If there’s one thing social distancing measures have shown us, it’s that a large percentage of the workforce can work productively and successfully from home.
The traditional perspective that people must be physically present in one set workplace during standard business hours has been turned on its head. Scepticism has been replaced with a new-found awareness that output, performance and job satisfaction have benefited from the recent period of working from home. There’s also now an understanding that remote working is viable for a wide range of roles – more than most managers previously thought was realistically possible.
This could lead more employers to consider a longer-term shift towards remote working, particularly since a significant number of previously onsite employees are expected to ask if they can continue to work remotely once restrictions ease. Yet while we all now know this is possible, the establishment of such hybrid teams is not without its challenges.
So, if one or more of your employees asks if they can continue to work from home once COVID-19 restrictions are lifted, or if you are considering making remote working a permanent option for suitable roles, here are 6 questions to consider.
Forced working from home has been a short-term response to the coronavirus pandemic. It’s unrealistic to expect that 100 per cent of your workforce can continue to work from home 100 per cent of the time. But it’s also unrealistic to think that your entire workforce should return to working exclusively in the one co-located workplace once the need to stay away subsides.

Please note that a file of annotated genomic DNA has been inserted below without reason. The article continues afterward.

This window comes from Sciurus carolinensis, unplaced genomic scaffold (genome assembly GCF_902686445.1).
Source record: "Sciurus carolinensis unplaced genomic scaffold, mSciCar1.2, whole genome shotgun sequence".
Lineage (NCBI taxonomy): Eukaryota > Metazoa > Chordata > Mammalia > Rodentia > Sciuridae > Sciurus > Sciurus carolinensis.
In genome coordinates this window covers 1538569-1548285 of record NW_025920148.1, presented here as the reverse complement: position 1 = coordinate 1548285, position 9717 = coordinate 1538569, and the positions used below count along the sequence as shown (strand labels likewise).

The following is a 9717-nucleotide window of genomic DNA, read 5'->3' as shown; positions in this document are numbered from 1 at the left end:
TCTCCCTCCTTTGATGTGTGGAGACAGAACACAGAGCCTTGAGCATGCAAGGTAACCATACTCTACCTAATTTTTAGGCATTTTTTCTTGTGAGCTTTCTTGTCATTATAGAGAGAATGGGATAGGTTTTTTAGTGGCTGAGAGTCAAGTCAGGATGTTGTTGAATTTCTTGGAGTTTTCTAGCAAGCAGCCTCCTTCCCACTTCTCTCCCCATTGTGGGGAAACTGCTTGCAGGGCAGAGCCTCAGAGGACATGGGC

Therefore, think about what ideal daily percentage of your workforce you could support working remotely without impacting client engagement, mental health or team culture. Whether it’s 20 per cent, 30 per cent, 50 per cent or more, you should expect this to become the new norm as people look to continue working remotely.
You may need to consider the minimum home office setup expectations for employees who wish to remain remote workers. For example, is it realistic that employees can work long-term from a small laptop with intermittent internet connectivity on the corner of a kitchen bench? This may have been a band-aid solution for the pandemic period, but once the crisis passes and people can return to their co-located workplaces – where appropriate equipment and infrastructure is available – a more permanent, suitable office setup needs to be established.
It’s also advisable to talk to employees one-on-one about their recent experience of working from home. For those who wish to continue working remotely, determine what worked well and what challenges they encountered. Then resolve how you can overcome these challenges. For instance, perhaps something as simple as supplying an employee with a better headset and quality office chair could improve their home office setup? Or perhaps you’ll need to make more significant investments such as making any temporary infrastructure more permanent.